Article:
Road transport performance and accessibility on the island are good. Gotland is outperforming both the European islands benchmark as well as the Swedish average (Figure 1.24). Nearly all of Gotland’s population can be reached within a 90-minute drive. Hemse, Slite, Visby and the other towns are important for providing services and jobs. As the largest town, Visby has the majority of jobs and also the most commuters. In 2018, it had a positive net commuting rate of about 5 000 people; just over half of working in Visby also lived there, whilst 2 600 people commuted out of Visby. While about 50% of Gotland’s population can reach Visby in less than 10 minutes by car, about 11% must travel between 30 and 40 minutes and only 1.4% need to travel more than 60 minutes to reach the town. Buses from Visby serve most places within Gotland (Region Gotland, 2018[37]).

Currently, according to the Swedish Road Administration, national roads count an average of 700 vehicles per day on Gotland in comparison to the national average of 1 500 (Gotland's Project Team, 2021[18]). While road transport performance is good most of the year, dependence on one mode of transportation creates challenges in the summer months, when the population swells and additional visitor cars populate the island, leading to congestion on roads nearby Visby harbour (in connection to ferry arrivals and departures) and close to scenic spots and beaches. To alleviate the problem, the Hanseatic town of Visby, with its small and narrow streets, is closed to cars during the summer and the biking infrastructure in the island is currently being improved.

Gotland is largely car dependent and has the highest share of passenger cars per 1 000 inhabitants in Sweden (Table 1.4). The island also counts the highest proportion of petrol cars in Sweden (76% compared to the national average of 61%). After industry, transport is the sector on Gotland most dependent on fossil energy. This makes the problem of decarbonising transport on the island one of the main challenges for its transition to a sustainable energy system (Swedish Energy Agency, 2019[38]). Overall, there are 35 175 passenger vehicles registered on Gotland, of which 5.5% can be driven on alternative fuels, including electricity (compared to 7.3% in Sweden) (Region Gotland, 2017[19]). Rechargeable electric vehicles make up 0.39% of the public vehicle fleet (compared to 0.55% nationally). Gotland has a relatively well-developed charging infrastructure with around 50 destination chargers. Although petrol vehicles make up the bulk of Gotland’s public vehicle fleet, the region has made numerous investments to increase the use of renewable energy in transport, including setting a requirement for the operation on biogas for buses, taxis, ambulances and garbage trucks. In 2016, there were 511 gas vehicles registered on Gotland, which can be refuelled with locally produced biogas at four locations: two in Visby, one in Alva and one in Lärbro (Swedish Energy Agency, 2019[38]).

Gotland has a very well-developed fibre optic network throughout the island and occupies a leading position among the regions of the country. In 2020, 88% of the population/households had access to the fibre optic network (Table 1.5). Almost 92% of the permanent population/households have access to the network and just over 60% of all properties with holiday homes. Also, in terms of connectivity speeds, the island compares extremely well. It not only ranks better than the OECD average for all sub-regional categories but also performs better than the remote regions and island benchmarks across the board. In the villages category, Gotland even outperforms the Swedish average (Figure 1.25). Download speeds are increasingly important because online applications require higher data transmission rates. Low transmission capability and speed severely limit access to content-dense applications and websites. As a result, fast stable Internet access has become a necessity for those wishing to benefit from the full economic potential of the Internet (Ibrahim and Bohlin, 2012[40]).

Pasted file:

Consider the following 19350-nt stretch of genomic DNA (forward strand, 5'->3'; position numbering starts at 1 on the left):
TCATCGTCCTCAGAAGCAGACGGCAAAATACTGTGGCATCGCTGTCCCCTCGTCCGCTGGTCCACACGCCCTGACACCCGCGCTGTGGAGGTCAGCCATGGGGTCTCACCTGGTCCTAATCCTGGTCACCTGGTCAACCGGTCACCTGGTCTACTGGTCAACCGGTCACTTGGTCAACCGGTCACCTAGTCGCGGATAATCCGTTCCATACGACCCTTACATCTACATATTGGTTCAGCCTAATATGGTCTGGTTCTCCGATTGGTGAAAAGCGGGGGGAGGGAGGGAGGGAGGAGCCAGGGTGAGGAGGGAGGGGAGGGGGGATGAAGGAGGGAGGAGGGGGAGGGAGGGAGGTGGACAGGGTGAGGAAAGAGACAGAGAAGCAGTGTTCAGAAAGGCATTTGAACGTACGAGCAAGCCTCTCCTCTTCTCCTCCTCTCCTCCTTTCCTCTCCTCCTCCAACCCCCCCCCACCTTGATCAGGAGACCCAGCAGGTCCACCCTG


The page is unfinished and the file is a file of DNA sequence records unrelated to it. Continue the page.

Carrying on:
Continuous upgrades to rapidly evolving digital infrastructure will be required to keep places fully connected in the future and ensure Gotland remains at the technological frontier. It is good that it is in the process of expanding its capacity, in terms of both fibre optic and 5G.

Digitalisation and the use of high-quality broadband are good bases for creating new market opportunities for island communities. They can favour increased productivity, economic growth and access to the most important services such as health and education, and are a highly determining factor in terms of attractiveness because they help to overcome distances and allow for accessibility to services, information and markets (OECD, 2020[7]). However, the development of a solid digital infrastructure for an island such as Gotland does not depend solely on the availability of solid fibre optic or 5G networks. The concomitant presence of other complementary factors is equally crucial, such as having the skills and capability to use these digital technologies. While data on the TL3 level on digital skills is not available, countrywide data shows that individuals living in rural areas often have fewer digital skills than their counterparts living in cities. Digital skills are broadly defined as the skills needed to use digital devices, communication applications and networks to access and manage information.